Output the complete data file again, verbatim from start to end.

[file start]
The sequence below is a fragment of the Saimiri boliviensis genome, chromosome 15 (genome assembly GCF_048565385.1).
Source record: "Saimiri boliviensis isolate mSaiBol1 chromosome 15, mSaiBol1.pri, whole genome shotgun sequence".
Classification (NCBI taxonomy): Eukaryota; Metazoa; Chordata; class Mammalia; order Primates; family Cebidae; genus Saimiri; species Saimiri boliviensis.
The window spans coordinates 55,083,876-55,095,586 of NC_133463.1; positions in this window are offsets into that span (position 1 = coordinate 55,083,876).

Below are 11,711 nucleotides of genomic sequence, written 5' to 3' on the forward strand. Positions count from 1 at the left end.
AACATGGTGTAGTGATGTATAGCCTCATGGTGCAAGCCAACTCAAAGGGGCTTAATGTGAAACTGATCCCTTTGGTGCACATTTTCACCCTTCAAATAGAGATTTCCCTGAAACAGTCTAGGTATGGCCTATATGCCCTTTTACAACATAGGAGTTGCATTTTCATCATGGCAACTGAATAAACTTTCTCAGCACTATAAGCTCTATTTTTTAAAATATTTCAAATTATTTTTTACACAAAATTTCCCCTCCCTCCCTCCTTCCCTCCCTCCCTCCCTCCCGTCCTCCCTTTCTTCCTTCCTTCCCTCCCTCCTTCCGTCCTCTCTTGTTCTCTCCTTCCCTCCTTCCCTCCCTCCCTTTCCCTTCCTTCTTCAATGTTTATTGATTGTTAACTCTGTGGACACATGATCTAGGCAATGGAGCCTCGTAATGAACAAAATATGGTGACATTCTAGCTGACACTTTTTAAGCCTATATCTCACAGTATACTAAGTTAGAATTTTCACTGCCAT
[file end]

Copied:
The sequence below is a fragment of the Saimiri boliviensis genome, chromosome 15 (genome assembly GCF_048565385.1).
Source record: "Saimiri boliviensis isolate mSaiBol1 chromosome 15, mSaiBol1.pri, whole genome shotgun sequence".
Classification (NCBI taxonomy): Eukaryota; Metazoa; Chordata; class Mammalia; order Primates; family Cebidae; genus Saimiri; species Saimiri boliviensis.
The window spans coordinates 55,083,876-55,095,586 of NC_133463.1; positions in this window are offsets into that span (position 1 = coordinate 55,083,876).

Below are 11,711 nucleotides of genomic sequence, written 5' to 3' on the forward strand. Positions count from 1 at the left end.
AACATGGTGTAGTGATGTATAGCCTCATGGTGCAAGCCAACTCAAAGGGGCTTAATGTGAAACTGATCCCTTTGGTGCACATTTTCACCCTTCAAATAGAGATTTCCCTGAAACAGTCTAGGTATGGCCTATATGCCCTTTTACAACATAGGAGTTGCATTTTCATCATGGCAACTGAATAAACTTTCTCAGCACTATAAGCTCTATTTTTTAAAATATTTCAAATTATTTTTTACACAAAATTTCCCCTCCCTCCCTCCTTCCCTCCCTCCCTCCCTCCCGTCCTCCCTTTCTTCCTTCCTTCCCTCCCTCCTTCCGTCCTCTCTTGTTCTCTCCTTCCCTCCTTCCCTCCCTCCCTTTCCCTTCCTTCTTCAATGTTTATTGATTGTTAACTCTGTGGACACATGATCTAGGCAATGGAGCCTCGTAATGAACAAAATATGGTGACATTCTAGCTGACACTTTTTAAGCCTATATCTCACAGTATACTAAGTTAGAATTTTCACTGCCAT